As you have no doubt heard, Mattel wants to re-launch its classic View-Master toy with a fresh injection of virtual reality, Google Cardboard style.
This leverages the iconic red viewer from the late 50s that used disc-mounted photos, one for each eye, to create a magical 3D image. Now, of course, we don't need to mount photos on circular discs to make the magic work, instead just insert your Android smartphone.
Once holstered in the new View-Master your smartphone runs an app displaying an image for each eye. This keeps track with movement so that as you turn your head the image in front of you moves as well.
This will work with all Google Cardboard-compatible apps on the Google Play store as well as the Mattel-specific offering. Here the player-viewer uses replica View-Master picture discs to unlock content and view specific scenes. Simply line-up the view with a disc and press the big orange button on the headset to view that landscape.
Once within a particular scene you can view other more traditional static images for viewing in 3D. Each location has a bunch of them to discover as you look around.
Getting hands-on with the View-Master at the New York Toy Fair turned out to be more of a tech demo; in fact, picking the prototype up caused gasps from security and instructions to "put it down gently". Soon after a Perspex glass box was placed over it.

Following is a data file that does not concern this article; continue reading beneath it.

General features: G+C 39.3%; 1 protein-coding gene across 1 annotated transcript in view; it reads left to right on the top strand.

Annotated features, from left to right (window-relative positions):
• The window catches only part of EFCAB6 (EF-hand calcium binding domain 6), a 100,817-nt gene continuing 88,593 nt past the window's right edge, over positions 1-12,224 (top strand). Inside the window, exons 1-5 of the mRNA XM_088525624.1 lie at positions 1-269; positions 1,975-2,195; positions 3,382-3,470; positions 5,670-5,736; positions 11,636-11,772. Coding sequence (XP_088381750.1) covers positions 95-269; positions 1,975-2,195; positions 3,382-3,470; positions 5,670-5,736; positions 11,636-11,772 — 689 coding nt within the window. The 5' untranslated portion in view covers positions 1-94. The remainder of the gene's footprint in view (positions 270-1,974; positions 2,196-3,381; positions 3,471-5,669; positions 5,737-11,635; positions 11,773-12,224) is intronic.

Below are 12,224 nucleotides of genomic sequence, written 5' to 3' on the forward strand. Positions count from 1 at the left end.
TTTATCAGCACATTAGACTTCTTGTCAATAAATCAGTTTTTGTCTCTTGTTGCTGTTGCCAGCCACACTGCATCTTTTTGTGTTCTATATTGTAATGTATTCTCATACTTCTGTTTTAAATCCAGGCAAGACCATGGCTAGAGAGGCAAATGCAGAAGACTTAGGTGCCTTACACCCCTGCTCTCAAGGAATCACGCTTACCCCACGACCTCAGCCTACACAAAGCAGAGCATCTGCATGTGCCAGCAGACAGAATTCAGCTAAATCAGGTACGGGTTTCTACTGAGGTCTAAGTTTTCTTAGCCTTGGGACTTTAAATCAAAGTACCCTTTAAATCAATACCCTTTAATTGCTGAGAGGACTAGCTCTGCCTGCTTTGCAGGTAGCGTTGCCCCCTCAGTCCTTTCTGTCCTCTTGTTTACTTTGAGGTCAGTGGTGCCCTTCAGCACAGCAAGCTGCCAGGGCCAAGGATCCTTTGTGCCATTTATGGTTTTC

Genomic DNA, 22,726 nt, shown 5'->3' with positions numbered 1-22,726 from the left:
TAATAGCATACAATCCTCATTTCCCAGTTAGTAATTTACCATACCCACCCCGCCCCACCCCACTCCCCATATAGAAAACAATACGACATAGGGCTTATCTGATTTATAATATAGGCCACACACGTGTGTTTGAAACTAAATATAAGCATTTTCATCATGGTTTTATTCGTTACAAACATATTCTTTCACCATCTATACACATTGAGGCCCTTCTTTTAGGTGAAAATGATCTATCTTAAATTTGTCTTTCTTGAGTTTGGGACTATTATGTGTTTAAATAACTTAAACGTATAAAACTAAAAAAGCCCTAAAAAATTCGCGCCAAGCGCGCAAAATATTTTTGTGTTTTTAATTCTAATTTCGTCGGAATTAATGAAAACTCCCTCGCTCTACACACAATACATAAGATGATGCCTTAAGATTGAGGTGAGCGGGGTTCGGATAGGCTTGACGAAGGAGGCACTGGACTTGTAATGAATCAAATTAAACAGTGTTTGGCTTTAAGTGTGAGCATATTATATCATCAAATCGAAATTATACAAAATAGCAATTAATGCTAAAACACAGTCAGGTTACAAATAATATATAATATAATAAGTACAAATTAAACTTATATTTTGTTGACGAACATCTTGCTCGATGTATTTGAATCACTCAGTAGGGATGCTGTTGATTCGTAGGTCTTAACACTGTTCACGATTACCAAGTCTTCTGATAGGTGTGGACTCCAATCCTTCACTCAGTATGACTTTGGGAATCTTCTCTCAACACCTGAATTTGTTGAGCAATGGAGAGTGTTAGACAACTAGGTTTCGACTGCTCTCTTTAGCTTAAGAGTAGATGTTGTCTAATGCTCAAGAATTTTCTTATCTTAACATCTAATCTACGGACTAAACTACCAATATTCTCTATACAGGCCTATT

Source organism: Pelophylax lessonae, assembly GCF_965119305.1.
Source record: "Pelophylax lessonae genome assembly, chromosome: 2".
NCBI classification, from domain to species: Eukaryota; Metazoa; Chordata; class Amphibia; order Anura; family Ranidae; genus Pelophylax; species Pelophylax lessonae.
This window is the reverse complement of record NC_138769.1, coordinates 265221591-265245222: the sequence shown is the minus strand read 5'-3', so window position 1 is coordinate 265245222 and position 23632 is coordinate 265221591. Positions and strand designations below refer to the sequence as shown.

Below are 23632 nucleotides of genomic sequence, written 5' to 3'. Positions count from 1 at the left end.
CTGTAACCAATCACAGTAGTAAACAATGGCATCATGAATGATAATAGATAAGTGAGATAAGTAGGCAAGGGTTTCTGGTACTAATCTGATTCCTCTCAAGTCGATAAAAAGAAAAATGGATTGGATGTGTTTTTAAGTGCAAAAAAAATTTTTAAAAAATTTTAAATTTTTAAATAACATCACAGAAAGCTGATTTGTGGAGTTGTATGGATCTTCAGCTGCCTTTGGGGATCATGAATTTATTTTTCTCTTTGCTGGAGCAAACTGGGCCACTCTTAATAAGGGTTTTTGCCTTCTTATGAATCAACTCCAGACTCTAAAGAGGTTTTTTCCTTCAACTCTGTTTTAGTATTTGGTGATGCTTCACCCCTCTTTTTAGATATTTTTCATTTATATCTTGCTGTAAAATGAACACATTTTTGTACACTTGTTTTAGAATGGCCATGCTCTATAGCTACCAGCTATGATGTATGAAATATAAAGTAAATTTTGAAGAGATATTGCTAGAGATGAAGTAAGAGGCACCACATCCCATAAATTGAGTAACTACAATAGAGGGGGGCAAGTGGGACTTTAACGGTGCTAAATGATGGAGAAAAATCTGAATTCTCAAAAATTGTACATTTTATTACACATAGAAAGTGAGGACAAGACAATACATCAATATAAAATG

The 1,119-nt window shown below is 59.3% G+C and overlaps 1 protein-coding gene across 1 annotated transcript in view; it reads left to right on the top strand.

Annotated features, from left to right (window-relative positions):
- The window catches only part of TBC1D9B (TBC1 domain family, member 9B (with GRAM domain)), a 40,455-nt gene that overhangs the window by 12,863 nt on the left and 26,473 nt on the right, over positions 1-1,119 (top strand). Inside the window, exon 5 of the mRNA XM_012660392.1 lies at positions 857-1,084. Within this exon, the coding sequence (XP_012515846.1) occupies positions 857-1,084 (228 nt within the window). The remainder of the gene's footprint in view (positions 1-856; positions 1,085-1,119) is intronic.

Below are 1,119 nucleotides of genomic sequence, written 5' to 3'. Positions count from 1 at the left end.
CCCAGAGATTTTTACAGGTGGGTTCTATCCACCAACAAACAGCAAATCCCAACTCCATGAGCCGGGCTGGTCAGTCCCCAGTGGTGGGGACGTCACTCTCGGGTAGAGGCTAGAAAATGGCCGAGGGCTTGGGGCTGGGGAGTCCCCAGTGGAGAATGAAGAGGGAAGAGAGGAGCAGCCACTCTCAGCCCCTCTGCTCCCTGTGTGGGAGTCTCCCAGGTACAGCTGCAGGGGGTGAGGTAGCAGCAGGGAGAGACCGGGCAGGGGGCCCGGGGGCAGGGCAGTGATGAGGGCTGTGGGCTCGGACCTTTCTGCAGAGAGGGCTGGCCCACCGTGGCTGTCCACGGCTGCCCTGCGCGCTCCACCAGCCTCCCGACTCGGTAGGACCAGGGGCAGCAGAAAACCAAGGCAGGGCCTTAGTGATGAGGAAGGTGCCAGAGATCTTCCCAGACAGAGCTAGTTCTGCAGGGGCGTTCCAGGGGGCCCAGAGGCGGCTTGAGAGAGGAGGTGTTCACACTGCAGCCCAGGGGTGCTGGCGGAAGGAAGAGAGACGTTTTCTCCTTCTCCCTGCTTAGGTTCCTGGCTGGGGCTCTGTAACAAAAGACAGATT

A demo of the Mattel experience running on a smartphone housed in the usual Google Cardboard setup was our fallback. It was interesting to see how reminiscent it was of the original 50s version, brought up to date. That same buzz of excitement and curiosity was piqued when selecting the different scenes.
The Alcatraz location was most impressive and offered a first-person perspective of the ferry station and locations within the prison. Within these views you could trigger further View-Master picture discs to bring up text and information.
Least impressive was the dinosaur content. This offered a straight computer-generated view of a prehistoric landscape with various dinosaurs within it. Markers again gave access to information about each dinosaur.
Holding the View-Master prototype in hand (however briefly) it felt of a similar weight and heft to the original. The orange slide-button on the side gave the device a slightly Fischer Price feel, while from the front it looked like many of the other VR goggles.
Perhaps the real test for the View-Master is not the technology or the branding - after all we pretty much know all about this - but how Mattel manages the content. Will this re-imagined experience be better than the original at sticking to its educational ethics, or will the scenes move in an ever more commercial direction, leveraging movies and toy brands?
Indeed, will today's kids find the View-Master experience as enticing in 2015 as it was in the 1950s? For that, we don't have the answer. But our nostalgic brains love it.
Mattel expects to release the View-Master in mid-October. Just in time for a Star Wars: The Force Awakens disc then? Yes please.